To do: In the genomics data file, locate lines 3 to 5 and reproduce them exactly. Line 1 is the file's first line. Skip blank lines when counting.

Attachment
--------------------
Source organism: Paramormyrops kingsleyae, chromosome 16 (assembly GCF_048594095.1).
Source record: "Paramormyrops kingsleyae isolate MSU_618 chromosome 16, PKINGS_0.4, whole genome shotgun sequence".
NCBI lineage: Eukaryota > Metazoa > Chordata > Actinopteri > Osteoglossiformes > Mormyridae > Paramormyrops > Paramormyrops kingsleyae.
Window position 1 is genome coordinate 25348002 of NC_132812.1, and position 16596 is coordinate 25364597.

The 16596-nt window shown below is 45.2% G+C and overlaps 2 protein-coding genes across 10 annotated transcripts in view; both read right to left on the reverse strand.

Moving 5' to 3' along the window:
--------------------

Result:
NCBI lineage: Eukaryota > Metazoa > Chordata > Actinopteri > Osteoglossiformes > Mormyridae > Paramormyrops > Paramormyrops kingsleyae.
Window position 1 is genome coordinate 25348002 of NC_132812.1, and position 16596 is coordinate 25364597.

The 16596-nt window shown below is 45.2% G+C and overlaps 2 protein-coding genes across 10 annotated transcripts in view; both read right to left on the reverse strand.